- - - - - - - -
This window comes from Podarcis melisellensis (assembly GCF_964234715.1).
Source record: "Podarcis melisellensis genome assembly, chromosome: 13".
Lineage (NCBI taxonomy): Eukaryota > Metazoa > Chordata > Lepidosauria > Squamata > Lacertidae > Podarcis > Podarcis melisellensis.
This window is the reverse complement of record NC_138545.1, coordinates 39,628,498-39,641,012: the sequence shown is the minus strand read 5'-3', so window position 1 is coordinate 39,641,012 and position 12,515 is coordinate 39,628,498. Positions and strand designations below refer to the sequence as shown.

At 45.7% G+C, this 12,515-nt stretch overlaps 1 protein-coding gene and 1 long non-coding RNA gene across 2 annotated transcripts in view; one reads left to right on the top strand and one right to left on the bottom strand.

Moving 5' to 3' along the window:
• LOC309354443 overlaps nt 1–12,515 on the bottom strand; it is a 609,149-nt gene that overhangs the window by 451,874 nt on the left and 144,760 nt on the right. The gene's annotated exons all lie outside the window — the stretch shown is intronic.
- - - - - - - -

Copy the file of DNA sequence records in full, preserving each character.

This window comes from Podarcis melisellensis (assembly GCF_964234715.1).
Source record: "Podarcis melisellensis genome assembly, chromosome: 13".
Lineage (NCBI taxonomy): Eukaryota > Metazoa > Chordata > Lepidosauria > Squamata > Lacertidae > Podarcis > Podarcis melisellensis.
This window is the reverse complement of record NC_138545.1, coordinates 39,628,498-39,641,012: the sequence shown is the minus strand read 5'-3', so window position 1 is coordinate 39,641,012 and position 12,515 is coordinate 39,628,498. Positions and strand designations below refer to the sequence as shown.

At 45.7% G+C, this 12,515-nt stretch overlaps 1 protein-coding gene and 1 long non-coding RNA gene across 2 annotated transcripts in view; one reads left to right on the top strand and one right to left on the bottom strand.

Moving 5' to 3' along the window:
• LOC309354443 overlaps nt 1–12,515 on the bottom strand; it is a 609,149-nt gene that overhangs the window by 451,874 nt on the left and 144,760 nt on the right. The gene's annotated exons all lie outside the window — the stretch shown is intronic.